Tuesday, May 18, 2010

Becoming a Prayer

We usually think of praying as something we do, a prayer as something we say or perhaps read, aloud or silently. But if a singer is one who sings, a writer one who writes, a dancer one who dances, and so forth, we could say that a prayer is one who prays. If we pray, we are prayers.

The daughter of an Episcopal priest, I grew up with the sonorous, sometimes terrifying language of The 1928 Book of Common Prayer. From the General Confession this phrase has always stayed with me. “We acknowledge and bewail our manifold sins and wickednesses.” (I still love that plural.)

Quaker Meeting was my first experience of silent corporate prayer. In what I called “the womb of silence” different images of the divine emerged, especially feminine ones. In time, longing for music and ritual led me out of Quaker Meeting to form a non-institutional, earth-centered community. At length I also became an ordained interfaith minister.

Here are some things I have learned/am learning about praying/being a prayer:

If you pray for someone (or something), prepare to be part of the answer.

Raging at the divine is fine. Go for it at the top of your lungs. Exhaust yourself. Then…listen.

Help! Help! is a good prayer. The answer may come in bizarre (often humorous) forms. Be alert.

You can pray with your body; you can pray with your breath; you can pray with your touch; you can pray with your presence.

Singing and dancing and drumming can be prayers.

Aligning with the elements, the waxing and waning moon and sun, the seasons of the earth, the plants and animals is prayer.

Gratitude and kindness are always prayers.

You do not have to have a belief system to pray. You do not have to have a fixed opinion about where the divine resides or if the divine as a noun exists. All our words and images are metaphors to help us connect with the mystery, the intimately known and unknown.

Writing a novel can be a prayer. Dreaming can be prayer. Cooking can be prayer. Eating can be prayer. Making love can be prayer. This list could go on and on.

A recent experience of prayer:

Something I am calling “world sorrow” for lack of another term, when the boundaries between you and “all that is” disappear for a time, and you sorrow with the earth, as the earth. Many people have become this kind of prayer during the oil spill disaster and other world sorrows.

A recent definition of prayer from my tai chi teacher who also teaches shamanic practice:

“When you pray for someone you become, for a moment, the creator.”

I remember those moments when I have seen someone without the filter of my hopes or concerns for them, which can all too easily take on the tinge of judgment or control. Those moments are startling, illuminating, humbling.

Praying without ceasing:

If we become prayers, we can. If we become prayers, we are.


  1. Maeve commenting:

    "Help! Help! is a good prayer" comes from me in The Passion of Mary Magdalen. So consider the quotation cited. I am sure Elizabeth would not want to plagarize herself--or me. (We didn't have to worry about that in the oral tradition!)

    As for writing a novel being a prayer, that is for certain. In fact, by writing The Passion of Mary Magdalen Elizabeth has followed the tradition of St Ignatius of Loyala, whose spiritual exercises involve imaginatively placing yourself into scenes from the Gospels. It's amazing all you have to leave out of a blog post to keep it the right length. Back to the novel tomorrow.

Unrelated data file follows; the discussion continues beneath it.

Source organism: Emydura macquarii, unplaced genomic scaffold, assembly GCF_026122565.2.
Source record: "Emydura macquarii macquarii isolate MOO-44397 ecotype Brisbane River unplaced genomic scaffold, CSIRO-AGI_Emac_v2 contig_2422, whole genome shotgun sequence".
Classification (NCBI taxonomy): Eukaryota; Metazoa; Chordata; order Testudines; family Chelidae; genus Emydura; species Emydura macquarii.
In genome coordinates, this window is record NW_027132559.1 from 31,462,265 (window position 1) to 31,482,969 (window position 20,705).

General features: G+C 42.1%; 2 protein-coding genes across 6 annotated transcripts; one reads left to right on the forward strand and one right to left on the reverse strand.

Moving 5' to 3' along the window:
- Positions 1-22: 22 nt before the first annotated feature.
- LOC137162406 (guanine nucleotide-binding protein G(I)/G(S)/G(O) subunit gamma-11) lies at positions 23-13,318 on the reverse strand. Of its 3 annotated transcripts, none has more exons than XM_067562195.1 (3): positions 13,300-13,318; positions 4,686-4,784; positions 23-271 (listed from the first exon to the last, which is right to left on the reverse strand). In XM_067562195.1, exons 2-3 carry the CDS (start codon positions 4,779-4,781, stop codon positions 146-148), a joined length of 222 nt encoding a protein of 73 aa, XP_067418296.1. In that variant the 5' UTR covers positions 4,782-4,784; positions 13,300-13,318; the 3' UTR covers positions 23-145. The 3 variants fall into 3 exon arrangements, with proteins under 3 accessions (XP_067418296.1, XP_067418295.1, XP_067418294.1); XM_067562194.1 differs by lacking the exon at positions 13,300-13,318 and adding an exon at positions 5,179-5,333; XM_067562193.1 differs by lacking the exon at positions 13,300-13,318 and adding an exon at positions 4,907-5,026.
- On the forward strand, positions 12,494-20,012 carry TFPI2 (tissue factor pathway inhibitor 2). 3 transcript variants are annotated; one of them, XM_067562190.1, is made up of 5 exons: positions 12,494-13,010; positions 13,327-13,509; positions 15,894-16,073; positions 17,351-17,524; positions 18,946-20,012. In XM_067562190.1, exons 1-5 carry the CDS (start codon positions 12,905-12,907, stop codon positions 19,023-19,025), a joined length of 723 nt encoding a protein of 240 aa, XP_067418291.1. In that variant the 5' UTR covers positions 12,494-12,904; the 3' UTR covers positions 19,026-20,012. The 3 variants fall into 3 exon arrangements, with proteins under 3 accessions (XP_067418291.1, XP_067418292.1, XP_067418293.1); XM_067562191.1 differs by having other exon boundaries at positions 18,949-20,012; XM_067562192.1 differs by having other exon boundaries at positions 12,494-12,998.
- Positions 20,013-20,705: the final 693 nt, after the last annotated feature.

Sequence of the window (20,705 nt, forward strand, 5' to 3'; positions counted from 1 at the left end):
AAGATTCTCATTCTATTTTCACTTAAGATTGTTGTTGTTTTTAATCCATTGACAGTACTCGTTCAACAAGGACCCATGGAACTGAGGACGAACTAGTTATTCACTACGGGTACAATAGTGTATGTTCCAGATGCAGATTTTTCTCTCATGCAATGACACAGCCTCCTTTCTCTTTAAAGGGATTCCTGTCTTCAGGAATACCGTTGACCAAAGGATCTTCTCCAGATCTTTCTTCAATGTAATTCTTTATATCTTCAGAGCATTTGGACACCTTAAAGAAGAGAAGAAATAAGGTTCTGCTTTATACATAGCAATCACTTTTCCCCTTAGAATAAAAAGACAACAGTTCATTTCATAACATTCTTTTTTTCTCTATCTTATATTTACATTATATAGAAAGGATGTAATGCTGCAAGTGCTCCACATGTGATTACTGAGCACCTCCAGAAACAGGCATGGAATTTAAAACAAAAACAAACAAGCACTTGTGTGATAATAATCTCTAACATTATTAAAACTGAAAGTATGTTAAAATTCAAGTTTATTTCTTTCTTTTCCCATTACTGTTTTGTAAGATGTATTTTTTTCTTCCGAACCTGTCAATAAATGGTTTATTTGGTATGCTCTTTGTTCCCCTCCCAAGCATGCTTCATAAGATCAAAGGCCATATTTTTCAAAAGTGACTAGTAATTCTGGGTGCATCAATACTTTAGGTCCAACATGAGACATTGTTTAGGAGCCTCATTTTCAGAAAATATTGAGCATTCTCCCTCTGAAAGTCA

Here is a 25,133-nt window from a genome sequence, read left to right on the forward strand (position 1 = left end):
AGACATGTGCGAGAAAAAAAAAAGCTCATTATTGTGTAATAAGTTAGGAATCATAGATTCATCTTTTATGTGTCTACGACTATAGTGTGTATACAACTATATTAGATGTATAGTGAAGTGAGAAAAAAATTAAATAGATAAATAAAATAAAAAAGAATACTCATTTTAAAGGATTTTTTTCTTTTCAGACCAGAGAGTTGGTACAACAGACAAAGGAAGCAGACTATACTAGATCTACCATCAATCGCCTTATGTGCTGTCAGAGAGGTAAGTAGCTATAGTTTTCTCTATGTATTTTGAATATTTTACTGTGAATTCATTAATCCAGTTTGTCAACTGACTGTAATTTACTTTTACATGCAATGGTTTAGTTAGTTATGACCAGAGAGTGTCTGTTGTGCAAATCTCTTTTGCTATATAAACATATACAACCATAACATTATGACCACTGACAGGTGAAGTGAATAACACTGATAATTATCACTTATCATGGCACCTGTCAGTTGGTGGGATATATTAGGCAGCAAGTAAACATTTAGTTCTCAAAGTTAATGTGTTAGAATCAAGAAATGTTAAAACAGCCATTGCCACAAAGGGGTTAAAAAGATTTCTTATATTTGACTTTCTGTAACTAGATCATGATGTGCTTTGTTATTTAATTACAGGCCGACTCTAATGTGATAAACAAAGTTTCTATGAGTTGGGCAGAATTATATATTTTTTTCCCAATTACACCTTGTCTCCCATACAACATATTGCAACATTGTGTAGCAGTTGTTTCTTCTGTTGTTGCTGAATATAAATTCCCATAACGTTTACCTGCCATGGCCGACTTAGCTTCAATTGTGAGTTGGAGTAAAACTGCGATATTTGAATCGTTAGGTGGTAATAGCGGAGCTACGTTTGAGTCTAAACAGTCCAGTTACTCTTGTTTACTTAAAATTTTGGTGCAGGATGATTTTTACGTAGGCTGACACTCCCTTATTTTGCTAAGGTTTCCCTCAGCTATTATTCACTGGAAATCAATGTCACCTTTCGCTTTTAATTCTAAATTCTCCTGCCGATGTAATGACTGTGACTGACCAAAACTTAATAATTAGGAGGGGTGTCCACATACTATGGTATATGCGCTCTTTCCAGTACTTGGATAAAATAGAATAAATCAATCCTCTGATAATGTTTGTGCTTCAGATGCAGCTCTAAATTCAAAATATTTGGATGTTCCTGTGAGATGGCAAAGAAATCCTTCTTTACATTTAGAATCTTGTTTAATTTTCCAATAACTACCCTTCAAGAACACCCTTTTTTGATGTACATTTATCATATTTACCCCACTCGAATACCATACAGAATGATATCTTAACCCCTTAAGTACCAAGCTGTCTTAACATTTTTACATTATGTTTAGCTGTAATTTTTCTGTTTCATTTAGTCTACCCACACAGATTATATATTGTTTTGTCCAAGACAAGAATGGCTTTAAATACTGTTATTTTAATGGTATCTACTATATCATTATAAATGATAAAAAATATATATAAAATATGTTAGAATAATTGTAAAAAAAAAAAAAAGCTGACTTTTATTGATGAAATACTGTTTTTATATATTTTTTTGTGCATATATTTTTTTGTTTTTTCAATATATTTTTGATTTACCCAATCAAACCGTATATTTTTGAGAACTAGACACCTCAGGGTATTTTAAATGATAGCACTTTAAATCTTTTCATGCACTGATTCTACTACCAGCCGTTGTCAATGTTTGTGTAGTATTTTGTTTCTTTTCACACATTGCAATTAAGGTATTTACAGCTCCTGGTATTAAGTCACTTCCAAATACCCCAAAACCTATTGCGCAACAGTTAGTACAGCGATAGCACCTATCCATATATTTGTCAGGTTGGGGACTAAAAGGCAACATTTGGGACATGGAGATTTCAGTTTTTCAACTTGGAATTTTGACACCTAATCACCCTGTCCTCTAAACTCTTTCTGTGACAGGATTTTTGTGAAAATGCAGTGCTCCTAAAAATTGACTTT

2. Love this post, Elizabeth and so glad you included praying "with your body" on this list. My yogini years (not that they've ever ended) enhanced my understanding and appreciation of this prayer form. I'm also a big fan of screaming prayer and tell people that if they think God will be offended, their god is way too small!

    PS Maeve: what should I make of the fact that the word that came up for verification was "dyked"?

  3. I never thought of prayer as a personal object before, but as the result of praying, so this is a whole different and meaningful meaning for me, but I have to think of it/them this way: pray-er as one who prays.

    I like your much more expansive or flexible use of the term, too. I never thought of myself as someone who prays, i.e a prayer, but I recognize what you're saying: in drumming, in making love and in tilling the garden.

  4. Did my Soul tell you to write this just for me?

    This post slowed me down, made me remember. Moving with every gesture as prayer today. Very humbling.

    My new mantra: "If we become prayers, we can. If we become prayers, we are."

    Thank you!

  5. Hi, Meredith. Maeve here to respond to your question, which took Eliz and me a ridiculously long time to understand (she being a luddite, me being a first century Celt with a profound mistrust of the written, let alone, cyber word). Now I know you mean those strange letters you have to retype to proove you're not a virus or some other nonlife form. So if you want connect dyked to me, I would suggest you remember or re-read the delightful scene in my book where drunken Paulina introduces Mary B and Succula. "Maeve'sh old girlfriend meet Jesushes old girlfriend." Or words to that effect! ;-)

  6. I find prayer to be an invoking of energy in some form, and sometimes just sometimes when you do it you can harness a Divine energy... one that rises in you and does the intended work. Healing, inspiring, stirring emotions, enouraging... I have seen art be very much a form of prayer.
    I never quite thought of HeLP! as a prayer but I love the concept and I appreciate you introducing that to me.

  7. I hope you wouldn't mind if I print bits of this, frame it and put it in my son's room so he can grow up reading it?

    Sending out a prayer for joy and good health to you and yours!

  8. This post today on which I stumbled after coming to your blog, but I think I was guided - was an answer to my prayer ~ I thank you ~